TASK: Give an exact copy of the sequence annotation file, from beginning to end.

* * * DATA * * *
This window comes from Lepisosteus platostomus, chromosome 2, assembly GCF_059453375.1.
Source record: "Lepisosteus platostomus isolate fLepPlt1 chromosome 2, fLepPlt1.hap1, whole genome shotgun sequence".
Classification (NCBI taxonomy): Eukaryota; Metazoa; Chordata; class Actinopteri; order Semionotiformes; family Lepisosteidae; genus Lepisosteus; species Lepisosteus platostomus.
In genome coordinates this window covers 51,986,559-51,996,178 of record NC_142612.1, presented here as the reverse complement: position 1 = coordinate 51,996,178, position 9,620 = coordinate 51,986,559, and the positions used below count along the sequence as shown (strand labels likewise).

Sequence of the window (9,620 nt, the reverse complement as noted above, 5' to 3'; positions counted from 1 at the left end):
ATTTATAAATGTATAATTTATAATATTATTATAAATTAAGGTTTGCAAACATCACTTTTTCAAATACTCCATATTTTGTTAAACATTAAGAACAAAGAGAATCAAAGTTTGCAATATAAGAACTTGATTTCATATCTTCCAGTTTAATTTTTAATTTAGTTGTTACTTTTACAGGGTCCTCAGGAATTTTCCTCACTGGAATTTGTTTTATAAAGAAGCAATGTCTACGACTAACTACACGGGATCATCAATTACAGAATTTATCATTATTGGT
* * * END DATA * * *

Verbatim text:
This window comes from Lepisosteus platostomus, chromosome 2, assembly GCF_059453375.1.
Source record: "Lepisosteus platostomus isolate fLepPlt1 chromosome 2, fLepPlt1.hap1, whole genome shotgun sequence".
Classification (NCBI taxonomy): Eukaryota; Metazoa; Chordata; class Actinopteri; order Semionotiformes; family Lepisosteidae; genus Lepisosteus; species Lepisosteus platostomus.
In genome coordinates this window covers 51,986,559-51,996,178 of record NC_142612.1, presented here as the reverse complement: position 1 = coordinate 51,996,178, position 9,620 = coordinate 51,986,559, and the positions used below count along the sequence as shown (strand labels likewise).

Sequence of the window (9,620 nt, the reverse complement as noted above, 5' to 3'; positions counted from 1 at the left end):
ATTTATAAATGTATAATTTATAATATTATTATAAATTAAGGTTTGCAAACATCACTTTTTCAAATACTCCATATTTTGTTAAACATTAAGAACAAAGAGAATCAAAGTTTGCAATATAAGAACTTGATTTCATATCTTCCAGTTTAATTTTTAATTTAGTTGTTACTTTTACAGGGTCCTCAGGAATTTTCCTCACTGGAATTTGTTTTATAAAGAAGCAATGTCTACGACTAACTACACGGGATCATCAATTACAGAATTTATCATTATTGGT